In none of our previous decisions did we draw the governmental-proprietary distinction with respect to the state. Professor Davis, in Tort Liability of Governmental Units, 40 Minn.L.Rev. 751, 773, writes:

'The central idea in the law of municipal tort liability is that a municipality is liable for its torts in the exercise of proprietary but not governmental functions. California applies the distinction to liability of the state; except for the patchwork of legislative changes, other states generally are immune from liability whether the activity is governmental or proprietary.'

At no time, however, have we ever refused to hold the state liable for torts committed in proprietary activities; there is simply an absence of authority. On this point, this is a case of first impression.

On the other hand, in Contract cases it has long been the rule that the state is not immune when acting in its proprietary capacity.

'When the state steps into an industrial or commercial enterprise, it is subject to the same laws that govern and control individuals.' State v. Horr, 165 Minn. 1, 4, 205 N.W. 444, 445 (1925).

'* * * (W)hile acting in its sovereign character the state is immune, but when it descends to the level of those with whom it associates and interests itself in any property and proprietary rights as distinguished from governmental prerogatives, it subjects itself to the same liability as any other litigant.' The Youngstown Mines Corp. v. Prout, 266 Minn. 450, 473, 124 N.W.2d 328, 344 (1963).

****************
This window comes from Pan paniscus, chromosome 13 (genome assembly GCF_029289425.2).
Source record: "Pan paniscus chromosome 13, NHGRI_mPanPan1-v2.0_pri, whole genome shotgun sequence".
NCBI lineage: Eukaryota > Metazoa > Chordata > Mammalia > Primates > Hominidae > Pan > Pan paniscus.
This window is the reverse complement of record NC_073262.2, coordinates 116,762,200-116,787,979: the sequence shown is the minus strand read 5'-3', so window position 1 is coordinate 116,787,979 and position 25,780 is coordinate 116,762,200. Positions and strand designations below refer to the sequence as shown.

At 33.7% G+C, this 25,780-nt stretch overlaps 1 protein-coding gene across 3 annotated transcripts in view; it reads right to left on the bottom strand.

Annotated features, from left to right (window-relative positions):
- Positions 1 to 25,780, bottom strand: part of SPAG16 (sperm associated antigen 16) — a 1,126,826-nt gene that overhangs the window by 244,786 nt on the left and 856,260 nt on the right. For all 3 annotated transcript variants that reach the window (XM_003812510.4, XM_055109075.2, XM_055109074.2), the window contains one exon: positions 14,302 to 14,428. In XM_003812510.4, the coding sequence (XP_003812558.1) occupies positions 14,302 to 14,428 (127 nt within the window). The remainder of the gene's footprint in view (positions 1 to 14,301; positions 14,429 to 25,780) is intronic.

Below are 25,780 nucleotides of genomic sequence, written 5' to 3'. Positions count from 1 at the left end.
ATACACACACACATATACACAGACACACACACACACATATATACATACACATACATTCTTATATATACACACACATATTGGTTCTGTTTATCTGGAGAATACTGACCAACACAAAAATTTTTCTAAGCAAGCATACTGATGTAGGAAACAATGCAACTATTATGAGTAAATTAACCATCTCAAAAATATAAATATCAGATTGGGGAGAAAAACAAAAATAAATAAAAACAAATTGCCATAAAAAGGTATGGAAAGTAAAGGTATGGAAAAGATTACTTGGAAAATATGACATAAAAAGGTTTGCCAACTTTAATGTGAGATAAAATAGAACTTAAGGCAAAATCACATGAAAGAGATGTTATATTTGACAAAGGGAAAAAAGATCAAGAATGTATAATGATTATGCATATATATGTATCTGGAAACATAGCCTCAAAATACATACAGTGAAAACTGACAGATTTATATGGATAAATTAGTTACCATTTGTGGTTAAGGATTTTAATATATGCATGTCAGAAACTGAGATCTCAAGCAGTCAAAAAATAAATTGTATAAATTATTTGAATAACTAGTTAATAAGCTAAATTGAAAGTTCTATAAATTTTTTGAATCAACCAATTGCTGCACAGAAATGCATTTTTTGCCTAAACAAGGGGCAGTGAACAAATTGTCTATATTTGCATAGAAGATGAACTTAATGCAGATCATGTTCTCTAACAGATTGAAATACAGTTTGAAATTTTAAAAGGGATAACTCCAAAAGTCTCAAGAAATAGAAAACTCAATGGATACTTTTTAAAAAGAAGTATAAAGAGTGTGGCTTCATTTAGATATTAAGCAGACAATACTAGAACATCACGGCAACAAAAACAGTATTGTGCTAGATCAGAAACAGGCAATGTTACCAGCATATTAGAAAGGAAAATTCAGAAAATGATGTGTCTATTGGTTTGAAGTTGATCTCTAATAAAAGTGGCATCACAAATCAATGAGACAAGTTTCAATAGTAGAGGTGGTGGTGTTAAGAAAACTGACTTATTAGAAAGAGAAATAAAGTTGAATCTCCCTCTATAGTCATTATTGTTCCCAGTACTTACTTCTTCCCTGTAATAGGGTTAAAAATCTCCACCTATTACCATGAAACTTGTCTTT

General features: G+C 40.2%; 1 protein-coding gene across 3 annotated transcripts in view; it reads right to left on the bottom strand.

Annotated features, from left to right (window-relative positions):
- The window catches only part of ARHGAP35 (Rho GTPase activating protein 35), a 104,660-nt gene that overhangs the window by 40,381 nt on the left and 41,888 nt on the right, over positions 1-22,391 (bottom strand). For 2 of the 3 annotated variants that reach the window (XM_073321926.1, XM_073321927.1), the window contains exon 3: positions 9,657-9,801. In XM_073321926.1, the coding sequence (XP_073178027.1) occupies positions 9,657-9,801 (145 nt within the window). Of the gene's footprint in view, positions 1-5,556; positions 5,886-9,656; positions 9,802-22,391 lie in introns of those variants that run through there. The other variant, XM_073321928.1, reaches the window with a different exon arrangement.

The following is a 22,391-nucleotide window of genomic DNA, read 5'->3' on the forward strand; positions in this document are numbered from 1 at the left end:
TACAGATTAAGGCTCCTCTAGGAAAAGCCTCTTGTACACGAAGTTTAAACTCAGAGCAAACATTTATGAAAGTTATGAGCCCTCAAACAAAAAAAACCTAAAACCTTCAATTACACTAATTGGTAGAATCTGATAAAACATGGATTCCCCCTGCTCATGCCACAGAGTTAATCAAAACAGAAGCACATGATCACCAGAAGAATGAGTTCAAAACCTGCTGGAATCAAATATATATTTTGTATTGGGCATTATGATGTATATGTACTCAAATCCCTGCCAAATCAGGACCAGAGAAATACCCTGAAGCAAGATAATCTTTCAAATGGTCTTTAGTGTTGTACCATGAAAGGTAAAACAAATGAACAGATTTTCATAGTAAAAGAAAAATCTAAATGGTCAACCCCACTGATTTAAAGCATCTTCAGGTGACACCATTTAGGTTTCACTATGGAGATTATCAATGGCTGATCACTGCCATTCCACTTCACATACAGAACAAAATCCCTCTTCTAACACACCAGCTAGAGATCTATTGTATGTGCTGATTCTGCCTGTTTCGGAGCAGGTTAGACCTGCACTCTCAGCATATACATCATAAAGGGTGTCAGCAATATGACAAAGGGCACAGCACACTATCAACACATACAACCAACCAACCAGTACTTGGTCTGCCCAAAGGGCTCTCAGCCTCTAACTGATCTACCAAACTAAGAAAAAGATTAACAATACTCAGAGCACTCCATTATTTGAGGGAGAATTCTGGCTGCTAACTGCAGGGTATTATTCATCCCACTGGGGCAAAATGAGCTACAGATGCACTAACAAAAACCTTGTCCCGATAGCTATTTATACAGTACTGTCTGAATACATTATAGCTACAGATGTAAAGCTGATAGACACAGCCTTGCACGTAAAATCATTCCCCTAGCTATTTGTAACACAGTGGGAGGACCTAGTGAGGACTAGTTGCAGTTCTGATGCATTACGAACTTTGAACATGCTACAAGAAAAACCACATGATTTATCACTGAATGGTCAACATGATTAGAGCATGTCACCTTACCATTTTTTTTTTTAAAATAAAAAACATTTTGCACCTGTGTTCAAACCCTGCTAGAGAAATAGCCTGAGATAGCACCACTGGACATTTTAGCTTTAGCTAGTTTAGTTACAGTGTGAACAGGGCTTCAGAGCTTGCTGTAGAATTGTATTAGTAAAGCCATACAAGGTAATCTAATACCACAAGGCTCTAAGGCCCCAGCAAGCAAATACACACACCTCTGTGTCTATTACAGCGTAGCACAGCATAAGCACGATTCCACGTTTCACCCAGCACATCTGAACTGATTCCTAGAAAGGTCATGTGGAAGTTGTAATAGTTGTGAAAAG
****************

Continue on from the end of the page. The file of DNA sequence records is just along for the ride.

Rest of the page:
We can conceive of no justification for applying the governmental-proprietary distinction to the activities of local governmental units in tort cases but not to the activities of the state, especially when it has been applied to the activities of the state in contract cases. Thus, we hold that the sovereign immunity of the State of Minnesota from tort liability, as it existed up to the effective date of the Nieting decision and L.1976, c. 331, did not extend to suits on torts committed in its proprietary capacity.